A new area of research in our group is designing approaches to amplify chemical signals through gelation to obtain macroscopic readouts of microscopic events. We are particularly inspired by the slime produced by hagfish, wherein remarkably low concentrations of insoluble protein fibers (0.002 wt%) combine with similar amounts of a soluble protein to immobilize up to a liter of water in less than 1 s. Our group aims to generate a chemically analogous system, wherein water-insoluble polymers (or small molecules) are released from capsules and combined with a water-soluble component to form a local or global hydrogel. In addition to providing a visual indication of where capsule release has occurred, gelation can also serve to interrupt particle translocation. We are also developing new, functional polymers for use in triggerable microcapsules.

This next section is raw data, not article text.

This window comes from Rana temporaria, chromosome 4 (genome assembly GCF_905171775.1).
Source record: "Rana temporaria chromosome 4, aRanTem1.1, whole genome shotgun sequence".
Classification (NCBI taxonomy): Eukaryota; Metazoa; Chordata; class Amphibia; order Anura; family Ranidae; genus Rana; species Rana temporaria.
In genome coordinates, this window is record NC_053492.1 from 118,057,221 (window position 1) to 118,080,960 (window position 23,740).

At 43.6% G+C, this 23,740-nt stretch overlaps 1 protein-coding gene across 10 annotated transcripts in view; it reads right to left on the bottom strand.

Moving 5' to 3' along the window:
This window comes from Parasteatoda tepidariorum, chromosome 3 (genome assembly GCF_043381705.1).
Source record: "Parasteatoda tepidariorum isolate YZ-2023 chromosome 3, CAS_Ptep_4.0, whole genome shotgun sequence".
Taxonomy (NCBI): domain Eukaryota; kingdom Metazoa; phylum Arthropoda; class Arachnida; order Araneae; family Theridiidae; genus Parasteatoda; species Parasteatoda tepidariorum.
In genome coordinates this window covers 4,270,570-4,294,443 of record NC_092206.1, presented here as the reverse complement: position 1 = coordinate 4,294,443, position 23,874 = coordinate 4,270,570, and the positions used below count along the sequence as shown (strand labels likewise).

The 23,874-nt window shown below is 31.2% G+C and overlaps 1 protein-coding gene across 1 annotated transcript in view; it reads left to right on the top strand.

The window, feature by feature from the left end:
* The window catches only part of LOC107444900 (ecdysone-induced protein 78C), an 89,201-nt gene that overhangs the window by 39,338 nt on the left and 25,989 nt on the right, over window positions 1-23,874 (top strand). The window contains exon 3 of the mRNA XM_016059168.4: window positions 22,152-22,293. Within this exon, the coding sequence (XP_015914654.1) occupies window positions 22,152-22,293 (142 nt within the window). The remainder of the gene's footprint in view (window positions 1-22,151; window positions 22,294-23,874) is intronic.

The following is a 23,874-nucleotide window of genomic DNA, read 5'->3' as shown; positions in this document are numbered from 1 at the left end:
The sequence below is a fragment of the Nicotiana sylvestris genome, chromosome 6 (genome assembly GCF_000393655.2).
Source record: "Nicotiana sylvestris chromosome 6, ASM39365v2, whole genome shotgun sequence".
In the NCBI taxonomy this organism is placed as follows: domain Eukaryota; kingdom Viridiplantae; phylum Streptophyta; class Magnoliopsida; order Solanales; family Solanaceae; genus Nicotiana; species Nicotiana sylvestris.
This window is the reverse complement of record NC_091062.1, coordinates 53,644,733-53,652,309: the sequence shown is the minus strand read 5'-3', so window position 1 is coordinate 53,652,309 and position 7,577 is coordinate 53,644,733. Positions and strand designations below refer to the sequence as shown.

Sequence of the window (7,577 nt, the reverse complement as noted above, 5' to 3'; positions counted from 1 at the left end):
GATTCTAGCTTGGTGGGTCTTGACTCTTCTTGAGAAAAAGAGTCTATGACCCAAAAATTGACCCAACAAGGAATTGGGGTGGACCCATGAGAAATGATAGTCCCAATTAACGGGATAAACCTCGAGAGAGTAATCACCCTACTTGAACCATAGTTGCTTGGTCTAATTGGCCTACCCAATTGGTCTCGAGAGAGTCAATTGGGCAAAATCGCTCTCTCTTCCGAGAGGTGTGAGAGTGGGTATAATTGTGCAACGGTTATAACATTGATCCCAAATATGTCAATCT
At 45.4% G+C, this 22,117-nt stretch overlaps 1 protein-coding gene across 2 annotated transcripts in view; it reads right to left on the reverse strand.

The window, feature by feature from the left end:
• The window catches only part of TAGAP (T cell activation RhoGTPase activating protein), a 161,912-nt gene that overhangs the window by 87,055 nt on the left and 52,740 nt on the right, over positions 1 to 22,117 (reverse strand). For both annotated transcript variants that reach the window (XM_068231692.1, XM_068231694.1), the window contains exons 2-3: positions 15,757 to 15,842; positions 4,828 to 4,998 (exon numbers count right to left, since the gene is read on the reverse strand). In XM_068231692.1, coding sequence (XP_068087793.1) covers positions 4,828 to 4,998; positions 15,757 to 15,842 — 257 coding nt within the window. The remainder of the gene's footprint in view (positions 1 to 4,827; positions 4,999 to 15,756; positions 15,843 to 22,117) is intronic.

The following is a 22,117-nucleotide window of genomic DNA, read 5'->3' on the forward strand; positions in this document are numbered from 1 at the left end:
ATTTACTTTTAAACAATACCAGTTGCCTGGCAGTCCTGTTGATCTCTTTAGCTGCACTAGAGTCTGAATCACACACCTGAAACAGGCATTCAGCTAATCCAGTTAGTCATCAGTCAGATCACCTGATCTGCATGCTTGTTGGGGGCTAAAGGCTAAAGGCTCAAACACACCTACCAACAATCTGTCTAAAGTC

This research project is a collaborative effort between members of the Center for Autonomous Chemistry (CAC). Founding members include Sankaran Thayumanavan (UMass Amherst), Tim Swager (MIT), Jeffrey Moore (University of Illinois Urbana–Champaign), Vince Rotello (University of Illinois Urbana–Champaign), and Anne McNeil (University of Michigan). The CAC draws inspiration from the complex, self-regulating behavior found in many biological systems. These systems are fundamentally chemical in nature, where molecular-level signals effect large-scale changes. By capitalizing on our knowledge of complex chemical phenomena, such as self-assembly, microencapsulation, molecular recognition, and signal amplification, we envision rationally designedself-regulating chemical systems. The CAC seeks to uncover the key factors that underlie autonomous behavior and to translate this knowledge to new technologies in numerous diverse areas, including diagnostics, sensing, self-healing, and drug delivery.